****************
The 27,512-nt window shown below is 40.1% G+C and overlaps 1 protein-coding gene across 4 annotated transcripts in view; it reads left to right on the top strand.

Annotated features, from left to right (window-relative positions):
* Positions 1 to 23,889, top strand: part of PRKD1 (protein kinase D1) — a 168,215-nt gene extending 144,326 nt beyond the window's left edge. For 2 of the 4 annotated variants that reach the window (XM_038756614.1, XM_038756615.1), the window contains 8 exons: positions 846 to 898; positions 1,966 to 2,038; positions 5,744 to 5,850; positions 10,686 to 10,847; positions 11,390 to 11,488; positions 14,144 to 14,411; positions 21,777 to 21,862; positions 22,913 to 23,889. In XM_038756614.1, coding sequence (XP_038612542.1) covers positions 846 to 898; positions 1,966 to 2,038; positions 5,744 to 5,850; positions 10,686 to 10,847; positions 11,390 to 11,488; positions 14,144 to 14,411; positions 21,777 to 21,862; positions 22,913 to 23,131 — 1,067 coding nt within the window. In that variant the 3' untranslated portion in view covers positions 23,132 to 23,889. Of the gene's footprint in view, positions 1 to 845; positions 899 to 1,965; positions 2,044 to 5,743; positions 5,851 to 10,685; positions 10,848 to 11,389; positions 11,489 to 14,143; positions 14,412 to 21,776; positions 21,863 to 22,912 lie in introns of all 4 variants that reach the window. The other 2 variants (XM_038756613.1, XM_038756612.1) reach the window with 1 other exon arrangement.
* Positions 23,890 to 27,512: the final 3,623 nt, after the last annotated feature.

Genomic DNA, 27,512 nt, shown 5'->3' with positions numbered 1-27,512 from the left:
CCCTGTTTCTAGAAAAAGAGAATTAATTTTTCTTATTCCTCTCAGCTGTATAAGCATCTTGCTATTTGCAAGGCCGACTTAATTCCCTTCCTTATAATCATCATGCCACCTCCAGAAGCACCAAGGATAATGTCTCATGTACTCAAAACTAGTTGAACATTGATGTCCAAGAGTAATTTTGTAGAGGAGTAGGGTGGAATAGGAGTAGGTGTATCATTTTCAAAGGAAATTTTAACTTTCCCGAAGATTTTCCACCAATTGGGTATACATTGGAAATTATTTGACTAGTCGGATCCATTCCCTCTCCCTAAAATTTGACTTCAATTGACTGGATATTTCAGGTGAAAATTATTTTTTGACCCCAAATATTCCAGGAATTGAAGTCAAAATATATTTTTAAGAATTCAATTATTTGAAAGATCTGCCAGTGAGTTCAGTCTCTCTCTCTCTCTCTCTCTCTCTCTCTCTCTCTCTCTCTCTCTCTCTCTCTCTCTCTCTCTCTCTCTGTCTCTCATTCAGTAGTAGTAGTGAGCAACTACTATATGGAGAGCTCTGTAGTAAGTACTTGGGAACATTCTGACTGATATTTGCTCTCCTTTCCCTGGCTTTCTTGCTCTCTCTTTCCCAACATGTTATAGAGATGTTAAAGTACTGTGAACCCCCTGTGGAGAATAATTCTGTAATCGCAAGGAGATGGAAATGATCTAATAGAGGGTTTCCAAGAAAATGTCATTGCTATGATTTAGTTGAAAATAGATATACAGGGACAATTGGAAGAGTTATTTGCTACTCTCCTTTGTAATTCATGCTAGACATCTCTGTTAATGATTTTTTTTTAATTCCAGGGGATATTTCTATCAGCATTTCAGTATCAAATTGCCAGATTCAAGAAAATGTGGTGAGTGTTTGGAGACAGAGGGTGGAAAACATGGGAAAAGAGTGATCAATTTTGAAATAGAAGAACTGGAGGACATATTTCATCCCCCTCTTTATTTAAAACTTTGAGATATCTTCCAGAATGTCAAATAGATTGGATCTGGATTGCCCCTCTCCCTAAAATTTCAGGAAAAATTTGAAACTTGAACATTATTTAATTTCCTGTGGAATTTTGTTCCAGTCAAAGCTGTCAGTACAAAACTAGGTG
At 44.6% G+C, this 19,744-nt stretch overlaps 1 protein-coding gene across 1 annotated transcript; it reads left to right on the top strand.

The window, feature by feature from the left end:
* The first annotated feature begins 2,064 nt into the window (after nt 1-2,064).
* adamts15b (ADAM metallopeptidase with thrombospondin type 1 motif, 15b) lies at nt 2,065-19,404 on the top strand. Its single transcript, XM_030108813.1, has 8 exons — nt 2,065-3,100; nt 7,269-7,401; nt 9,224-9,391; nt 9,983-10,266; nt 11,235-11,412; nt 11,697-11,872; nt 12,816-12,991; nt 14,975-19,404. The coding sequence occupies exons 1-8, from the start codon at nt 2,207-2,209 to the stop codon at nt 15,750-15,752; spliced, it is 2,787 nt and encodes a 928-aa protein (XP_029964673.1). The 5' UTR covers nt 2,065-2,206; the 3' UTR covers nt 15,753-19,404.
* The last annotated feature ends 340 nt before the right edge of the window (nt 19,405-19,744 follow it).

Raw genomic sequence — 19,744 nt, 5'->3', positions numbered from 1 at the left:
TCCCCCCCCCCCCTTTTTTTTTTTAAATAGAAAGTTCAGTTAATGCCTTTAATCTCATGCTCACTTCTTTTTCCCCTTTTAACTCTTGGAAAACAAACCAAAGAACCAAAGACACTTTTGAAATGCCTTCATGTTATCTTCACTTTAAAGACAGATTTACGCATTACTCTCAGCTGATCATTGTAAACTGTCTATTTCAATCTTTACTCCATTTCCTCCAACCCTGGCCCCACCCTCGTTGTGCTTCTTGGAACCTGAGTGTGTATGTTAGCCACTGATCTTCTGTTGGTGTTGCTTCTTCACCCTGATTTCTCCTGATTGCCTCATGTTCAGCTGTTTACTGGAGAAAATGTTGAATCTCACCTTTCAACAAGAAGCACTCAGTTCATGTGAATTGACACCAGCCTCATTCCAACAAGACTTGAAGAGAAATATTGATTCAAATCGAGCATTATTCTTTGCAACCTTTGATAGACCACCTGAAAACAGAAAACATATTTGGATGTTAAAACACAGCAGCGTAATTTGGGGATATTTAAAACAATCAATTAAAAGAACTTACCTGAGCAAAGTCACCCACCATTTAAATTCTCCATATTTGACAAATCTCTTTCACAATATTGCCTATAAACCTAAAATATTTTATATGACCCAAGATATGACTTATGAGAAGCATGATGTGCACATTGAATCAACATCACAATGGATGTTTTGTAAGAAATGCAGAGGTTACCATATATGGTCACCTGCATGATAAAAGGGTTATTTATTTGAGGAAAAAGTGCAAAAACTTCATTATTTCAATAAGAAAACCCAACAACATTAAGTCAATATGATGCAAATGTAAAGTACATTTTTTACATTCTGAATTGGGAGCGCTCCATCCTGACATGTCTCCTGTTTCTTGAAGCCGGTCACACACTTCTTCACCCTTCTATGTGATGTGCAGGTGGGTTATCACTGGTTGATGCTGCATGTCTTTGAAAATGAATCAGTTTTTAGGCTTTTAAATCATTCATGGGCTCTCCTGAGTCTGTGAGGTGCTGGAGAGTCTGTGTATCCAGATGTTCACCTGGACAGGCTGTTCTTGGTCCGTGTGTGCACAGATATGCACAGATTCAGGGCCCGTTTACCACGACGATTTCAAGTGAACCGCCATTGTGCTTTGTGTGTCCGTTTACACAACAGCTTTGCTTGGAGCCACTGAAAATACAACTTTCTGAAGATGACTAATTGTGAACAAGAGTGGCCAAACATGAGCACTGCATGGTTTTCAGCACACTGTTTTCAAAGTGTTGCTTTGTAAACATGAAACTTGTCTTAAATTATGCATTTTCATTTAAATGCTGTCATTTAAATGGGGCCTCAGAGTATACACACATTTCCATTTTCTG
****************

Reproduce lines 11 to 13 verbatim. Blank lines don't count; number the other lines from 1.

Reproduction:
* The last annotated feature ends 340 nt before the right edge of the window (nt 19,405-19,744 follow it).

Raw genomic sequence — 19,744 nt, 5'->3', positions numbered from 1 at the left:
TCCCCCCCCCCCCTTTTTTTTTTTAAATAGAAAGTTCAGTTAATGCCTTTAATCTCATGCTCACTTCTTTTTCCCCTTTTAACTCTTGGAAAACAAACCAAAGAACCAAAGACACTTTTGAAATGCCTTCATGTTATCTTCACTTTAAAGACAGATTTACGCATTACTCTCAGCTGATCATTGTAAACTGTCTATTTCAATCTTTACTCCATTTCCTCCAACCCTGGCCCCACCCTCGTTGTGCTTCTTGGAACCTGAGTGTGTATGTTAGCCACTGATCTTCTGTTGGTGTTGCTTCTTCACCCTGATTTCTCCTGATTGCCTCATGTTCAGCTGTTTACTGGAGAAAATGTTGAATCTCACCTTTCAACAAGAAGCACTCAGTTCATGTGAATTGACACCAGCCTCATTCCAACAAGACTTGAAGAGAAATATTGATTCAAATCGAGCATTATTCTTTGCAACCTTTGATAGACCACCTGAAAACAGAAAACATATTTGGATGTTAAAACACAGCAGCGTAATTTGGGGATATTTAAAACAATCAATTAAAAGAACTTACCTGAGCAAAGTCACCCACCATTTAAATTCTCCATATTTGACAAATCTCTTTCACAATATTGCCTATAAACCTAAAATATTTTATATGACCCAAGATATGACTTATGAGAAGCATGATGTGCACATTGAATCAACATCACAATGGATGTTTTGTAAGAAATGCAGAGGTTACCATATATGGTCACCTGCATGATAAAAGGGTTATTTATTTGAGGAAAAAGTGCAAAAACTTCATTATTTCAATAAGAAAACCCAACAACATTAAGTCAATATGATGCAAATGTAAAGTACATTTTTTACATTCTGAATTGGGAGCGCTCCATCCTGACATGTCTCCTGTTTCTTGAAGCCGGTCACACACTTCTTCACCCTTCTATGTGATGTGCAGGTGGGTTATCACTGGTTGATGCTGCATGTCTTTGAAAATGAATCAGTTTTTAGGCTTTTAAATCATTCATGGGCTCTCCTGAGTCTGTGAGGTGCTGGAGAGTCTGTGTATCCAGATGTTCACCTGGACAGGCTGTTCTTGGTCCGTGTGTGCACAGATATGCACAGATTCAGGGCCCGTTTACCACGACGATTTCAAGTGAACCGCCATTGTGCTTTGTGTGTCCGTTTACACAACAGCTTTGCTTGGAGCCACTGAAAATACAACTTTCTGAAGATGACTAATTGTGAACAAGAGTGGCCAAACATGAGCACTGCATGGTTTTCAGCACACTGTTTTCAAAGTGTTGCTTTGTAAACATGAAACTTGTCTTAAATTATGCATTTTCATTTAAATGCTGTCATTTAAATGGGGCCTCAGAGTATACACACATTTCCATTTTCTG